Aug 8, 2013
Origin and brief history:
The Maltese is one of the oldest dog breeds, and this ancient breed has an interesting history. It has been known by several different names throughout it’s history but the official name was decided by the Kennel Club sometime in the 19th century.
Maltese dogs are believed to have originated from the Mediterranean area. They seem to have originated from the island of Malta, from which they were named after. Historians think they were bred to have a small size, and possible to hunt rodents.
Around the 18th century, the breed almost disappeared, so it was bred with similar dogs, like poodles in order to preserve them. Thus, Maltese of today, are slightly different in appearance from the historical Maltese from hundreds of years ago. Today, they are a very popular small dog breed.
They make excellent companion pets, and are known to love their owner’s and be very cuddly. They love to play and get attention. Unlike some other breeds, Maltese have no issue with small apartments and closed areas. Some people report a lot of barking from their Maltese.
They require diligent grooming in order to maintain their appearance and health. It is recommended that they get regularly groomed about every other month. It is crucial to keep their faces clean and wipe away any tear stains with a damp cloth. Maltese are known to get cavities, so keeping their teeth clean and brushed can prevent this. The coat of a Maltese should be brushed regularly to prevent matting.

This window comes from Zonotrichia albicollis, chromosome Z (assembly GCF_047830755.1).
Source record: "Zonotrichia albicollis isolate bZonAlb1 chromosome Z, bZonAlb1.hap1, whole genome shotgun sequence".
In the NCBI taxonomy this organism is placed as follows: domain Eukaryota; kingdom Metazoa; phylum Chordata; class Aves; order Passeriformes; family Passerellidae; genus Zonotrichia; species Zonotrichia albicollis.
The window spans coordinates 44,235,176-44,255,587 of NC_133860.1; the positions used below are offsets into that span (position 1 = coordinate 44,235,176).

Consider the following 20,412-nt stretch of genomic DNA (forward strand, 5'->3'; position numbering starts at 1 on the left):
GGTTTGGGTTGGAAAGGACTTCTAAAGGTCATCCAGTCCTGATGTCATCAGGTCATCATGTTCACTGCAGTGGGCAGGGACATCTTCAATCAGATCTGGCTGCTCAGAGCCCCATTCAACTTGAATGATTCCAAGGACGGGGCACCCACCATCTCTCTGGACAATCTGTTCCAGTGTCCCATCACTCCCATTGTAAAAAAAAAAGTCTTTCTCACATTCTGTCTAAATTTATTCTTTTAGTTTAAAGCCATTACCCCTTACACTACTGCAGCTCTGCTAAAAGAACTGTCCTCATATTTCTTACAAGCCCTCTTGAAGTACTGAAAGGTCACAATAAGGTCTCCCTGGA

There are a few different ways that people like to groom their Maltese’ coat. Some like to let the coat grow out very long, as is often seen in dog shows. Others keep it very short and trimmed, to resemble a puppy. Some keep the body short with longer fur growth around the ears.
Specification of breed:
Male Maltese can weigh around 4-8 pounds, and their height is usually about 9 inches. The females average about the same size, but can be slightly smaller. Their weight is usually 2-8 pounds and height around 8 inches. Maltese are small dogs that fit in the “toy” category.
Maltese have a long expected lifespan of around 12 years.
Something to keep in mind if considering buying a Maltese, is that many people report loud, high-pitched barking. The frequent barking is a common reason for Maltese abandonment. Maltese love getting attention, so make sure you are looking for a lap dog that you have time to dote over. Maltese can be a high-maintenance breed, when compared to short-hair independent dogs.
image credit wikipedia.org